Only in the UX industry will you find a week-long celebration of enthusiastic UX practitioners (because there’s just that many), delicious food, and live music combined. With a field that’s rapidly expanding, and proving to be attractive for many interdisciplinary professionals, it seemed only natural that co-founders Robert Barlow-Busch & Mark Connolly decided to program their conference as a festival. With Fluxible fast approaching (September 17th -23rd 2018), we wanted to sit down and learn more about what’s in store at this year’s event!
Tell us a little bit about Fluxible. Who should check it out!
Robert: Fluxible is for everyone who cares about delivering a great user experience through products and services. It started as a primarily regional event for the Toronto-Waterloo corridor, but it has grown over the years to become “Canada’s UX Festival” for our community across the country.
So this should be seen as a festival as opposed to a conference?
Mark: Well, we started it as a conference in 2012 and since then, we’ve grown into a week-long series of events – festival seemed like the right word for that. There’s the two-day Fluxible Conference on the weekend (22nd–23rd September) that remains the big showpiece. There’s a day of pre-conference Fluxible Workshops. Then there’s also five days worth of free Fluxible Meetups leading up to the weekend.
Robert: We approached Fluxible like a design project and defined specific goals and principles for the entire event. I remember talking about how the concept of a “festival” captured the feeling we were going for, as we didn’t want this to be like a standard trade show or industry conference. And honestly, as Fluxible organically evolved, some of its more unusual elements started getting noticed — so we decided to fully embrace the idea. By approaching it this way, we gave ourselves permission to take some risks and try some things that wouldn’t fit in a typical conference.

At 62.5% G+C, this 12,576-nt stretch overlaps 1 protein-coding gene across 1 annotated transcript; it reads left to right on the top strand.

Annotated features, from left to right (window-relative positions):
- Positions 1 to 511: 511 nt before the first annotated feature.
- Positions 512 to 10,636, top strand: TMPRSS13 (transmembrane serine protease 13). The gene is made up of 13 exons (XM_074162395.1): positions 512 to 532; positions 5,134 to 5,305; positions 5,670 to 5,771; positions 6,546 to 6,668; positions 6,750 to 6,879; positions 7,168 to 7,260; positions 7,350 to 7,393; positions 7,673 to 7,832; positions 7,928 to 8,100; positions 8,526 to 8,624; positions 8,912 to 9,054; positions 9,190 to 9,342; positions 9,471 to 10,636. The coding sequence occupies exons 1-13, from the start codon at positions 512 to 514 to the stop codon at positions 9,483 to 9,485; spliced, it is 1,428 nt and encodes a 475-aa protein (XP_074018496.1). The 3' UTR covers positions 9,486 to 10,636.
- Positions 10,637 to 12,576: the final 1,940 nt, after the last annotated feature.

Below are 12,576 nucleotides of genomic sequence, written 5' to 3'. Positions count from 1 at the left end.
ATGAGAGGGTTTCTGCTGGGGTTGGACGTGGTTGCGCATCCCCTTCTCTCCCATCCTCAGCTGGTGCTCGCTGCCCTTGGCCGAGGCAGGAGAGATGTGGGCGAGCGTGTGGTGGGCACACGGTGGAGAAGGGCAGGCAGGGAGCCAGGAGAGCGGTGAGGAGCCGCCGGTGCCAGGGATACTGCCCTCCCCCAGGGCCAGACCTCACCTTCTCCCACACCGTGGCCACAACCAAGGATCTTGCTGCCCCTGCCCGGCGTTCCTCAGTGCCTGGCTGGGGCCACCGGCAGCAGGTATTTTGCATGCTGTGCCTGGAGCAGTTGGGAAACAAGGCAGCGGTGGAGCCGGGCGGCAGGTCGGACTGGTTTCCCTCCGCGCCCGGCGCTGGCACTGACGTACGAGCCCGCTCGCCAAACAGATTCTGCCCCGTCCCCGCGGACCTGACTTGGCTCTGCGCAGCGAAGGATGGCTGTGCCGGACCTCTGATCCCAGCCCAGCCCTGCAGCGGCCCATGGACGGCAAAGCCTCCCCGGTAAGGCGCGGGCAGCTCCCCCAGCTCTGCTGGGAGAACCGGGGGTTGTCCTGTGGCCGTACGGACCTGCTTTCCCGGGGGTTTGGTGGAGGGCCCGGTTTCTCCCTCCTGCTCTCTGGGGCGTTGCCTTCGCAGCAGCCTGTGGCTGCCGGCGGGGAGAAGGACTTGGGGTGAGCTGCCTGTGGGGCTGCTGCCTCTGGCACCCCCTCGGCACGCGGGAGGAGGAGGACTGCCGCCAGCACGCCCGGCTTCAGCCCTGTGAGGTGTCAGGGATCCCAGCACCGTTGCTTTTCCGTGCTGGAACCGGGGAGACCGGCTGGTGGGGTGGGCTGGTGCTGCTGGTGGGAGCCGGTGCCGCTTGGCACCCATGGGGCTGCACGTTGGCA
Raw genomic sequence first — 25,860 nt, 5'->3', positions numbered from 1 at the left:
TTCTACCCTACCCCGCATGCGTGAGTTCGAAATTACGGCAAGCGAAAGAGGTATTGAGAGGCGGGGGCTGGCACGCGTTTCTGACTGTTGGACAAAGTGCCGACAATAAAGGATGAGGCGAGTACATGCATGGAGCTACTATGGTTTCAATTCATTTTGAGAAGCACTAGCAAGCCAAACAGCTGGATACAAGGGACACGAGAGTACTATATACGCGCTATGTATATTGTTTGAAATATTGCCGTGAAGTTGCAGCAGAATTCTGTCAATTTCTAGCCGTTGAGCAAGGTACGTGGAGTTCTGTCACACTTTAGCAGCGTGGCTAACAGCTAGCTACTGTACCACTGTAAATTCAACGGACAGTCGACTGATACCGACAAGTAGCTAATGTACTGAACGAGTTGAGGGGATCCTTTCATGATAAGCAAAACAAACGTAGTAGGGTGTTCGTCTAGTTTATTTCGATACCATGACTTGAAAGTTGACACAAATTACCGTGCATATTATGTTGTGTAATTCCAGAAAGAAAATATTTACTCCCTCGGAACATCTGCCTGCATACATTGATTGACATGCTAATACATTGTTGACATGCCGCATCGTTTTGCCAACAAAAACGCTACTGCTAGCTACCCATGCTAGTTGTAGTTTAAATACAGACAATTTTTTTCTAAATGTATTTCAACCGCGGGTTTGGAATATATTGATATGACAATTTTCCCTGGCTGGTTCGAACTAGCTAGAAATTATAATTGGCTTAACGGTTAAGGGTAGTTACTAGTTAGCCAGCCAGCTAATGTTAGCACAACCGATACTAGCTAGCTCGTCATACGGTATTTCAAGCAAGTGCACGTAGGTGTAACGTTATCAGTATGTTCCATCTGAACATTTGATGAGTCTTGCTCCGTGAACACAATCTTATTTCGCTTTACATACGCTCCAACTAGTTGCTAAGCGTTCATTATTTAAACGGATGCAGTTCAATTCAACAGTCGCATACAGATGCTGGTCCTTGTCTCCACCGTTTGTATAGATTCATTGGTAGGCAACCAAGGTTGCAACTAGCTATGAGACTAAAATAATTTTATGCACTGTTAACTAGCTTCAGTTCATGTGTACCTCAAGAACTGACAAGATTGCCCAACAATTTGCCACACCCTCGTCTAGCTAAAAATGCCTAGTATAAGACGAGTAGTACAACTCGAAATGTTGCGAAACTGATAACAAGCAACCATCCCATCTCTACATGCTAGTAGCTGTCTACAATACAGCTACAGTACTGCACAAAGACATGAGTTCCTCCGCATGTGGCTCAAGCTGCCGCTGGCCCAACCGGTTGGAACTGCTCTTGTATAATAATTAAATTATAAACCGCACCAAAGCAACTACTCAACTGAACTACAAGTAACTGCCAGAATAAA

Mark: It’s absolutely more lively as a result. As Bob mentioned, we had a set of design principles, and one of them was to treat the entire thing like we were programming a festival instead of a conference. We were thinking of music festivals right from the beginning, and had incorporated music into the conference program. For instance, at the end of every presentation on stage, we have a solo musical performance from a different performer. It helps break the day up, and it absolutely changes the feel of what we’re doing. Other additions are great coffee and great beer.
Why did you feel the need to build a conference around UX?
M: Because there wasn’t one. Over the years, as Bob and I were co-running the local chapter of the Interaction Design Association in Waterloo, people would ask us, “When will you do a conference?” There was local demand and nothing happening about it here in Southwestern Ontario. In 2012, when we staged the first edition of Fluxible as a two-day conference, the landscape was not what it is today. It wasn’t immediately obvious that this sort of conference was necessary, but it was obvious to us.
What drew you into the world of UX?
M: Whether you’re a researcher or a designer, there’s a lot of different paths into it. Everyone’s got their own story as to how they entered the field. Our particular story is that, every year we’ve pulled together this community of people who are genuinely interested in the practice of human centered research and design. It’s a space that allows people to share their interesting stories on why and how they got here.
R: That’s a great way to answer the question, because UX attracts people from all kinds of interesting places. For me, what I love most about UX is how it blends interests in technology and people. It’s an ideal career if you want to keep one foot in a technical discipline like engineering, and the other in social science or the humanities.
M: To expand on that, because we have all of these diverse backgrounds, you get these collisions of experiences and expertise. Ultimately what UX people have in common is that they’re curious about creating great experiences, and they’re generally pretty open to learning from each other.
So Fluxible probably encourages sharing our diverse representation and backgrounds.
R: Yes. One of the features of Fluxible has been that every year, we bring one or two speakers to the program who are not directly from our field. Some of these speakers have remarked how our community is really amazing compared to others they’ve experienced. As a group, we’re curious, open-minded, and interested in making a positive difference.